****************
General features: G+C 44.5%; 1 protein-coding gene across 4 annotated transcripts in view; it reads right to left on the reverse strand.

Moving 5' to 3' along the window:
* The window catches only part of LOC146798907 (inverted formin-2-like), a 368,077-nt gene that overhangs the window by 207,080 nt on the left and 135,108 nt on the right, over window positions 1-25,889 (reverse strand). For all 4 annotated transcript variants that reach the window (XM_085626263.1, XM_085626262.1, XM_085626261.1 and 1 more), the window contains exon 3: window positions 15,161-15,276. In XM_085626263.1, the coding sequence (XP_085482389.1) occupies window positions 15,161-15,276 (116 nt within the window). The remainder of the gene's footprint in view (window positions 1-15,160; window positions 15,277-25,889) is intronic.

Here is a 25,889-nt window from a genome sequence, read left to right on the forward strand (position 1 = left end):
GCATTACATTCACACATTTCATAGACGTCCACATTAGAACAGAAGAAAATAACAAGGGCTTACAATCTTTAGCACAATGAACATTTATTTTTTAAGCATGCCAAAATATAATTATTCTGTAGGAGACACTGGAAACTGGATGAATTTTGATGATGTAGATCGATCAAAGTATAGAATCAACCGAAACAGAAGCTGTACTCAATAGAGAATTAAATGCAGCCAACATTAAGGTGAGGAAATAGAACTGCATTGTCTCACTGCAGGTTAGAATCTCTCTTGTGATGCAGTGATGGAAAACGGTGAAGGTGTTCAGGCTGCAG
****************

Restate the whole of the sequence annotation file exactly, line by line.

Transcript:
General features: G+C 44.5%; 1 protein-coding gene across 4 annotated transcripts in view; it reads right to left on the reverse strand.

Moving 5' to 3' along the window:
* The window catches only part of LOC146798907 (inverted formin-2-like), a 368,077-nt gene that overhangs the window by 207,080 nt on the left and 135,108 nt on the right, over window positions 1-25,889 (reverse strand). For all 4 annotated transcript variants that reach the window (XM_085626263.1, XM_085626262.1, XM_085626261.1 and 1 more), the window contains exon 3: window positions 15,161-15,276. In XM_085626263.1, the coding sequence (XP_085482389.1) occupies window positions 15,161-15,276 (116 nt within the window). The remainder of the gene's footprint in view (window positions 1-15,160; window positions 15,277-25,889) is intronic.

Here is a 25,889-nt window from a genome sequence, read left to right on the forward strand (position 1 = left end):
GCATTACATTCACACATTTCATAGACGTCCACATTAGAACAGAAGAAAATAACAAGGGCTTACAATCTTTAGCACAATGAACATTTATTTTTTAAGCATGCCAAAATATAATTATTCTGTAGGAGACACTGGAAACTGGATGAATTTTGATGATGTAGATCGATCAAAGTATAGAATCAACCGAAACAGAAGCTGTACTCAATAGAGAATTAAATGCAGCCAACATTAAGGTGAGGAAATAGAACTGCATTGTCTCACTGCAGGTTAGAATCTCTCTTGTGATGCAGTGATGGAAAACGGTGAAGGTGTTCAGGCTGCAG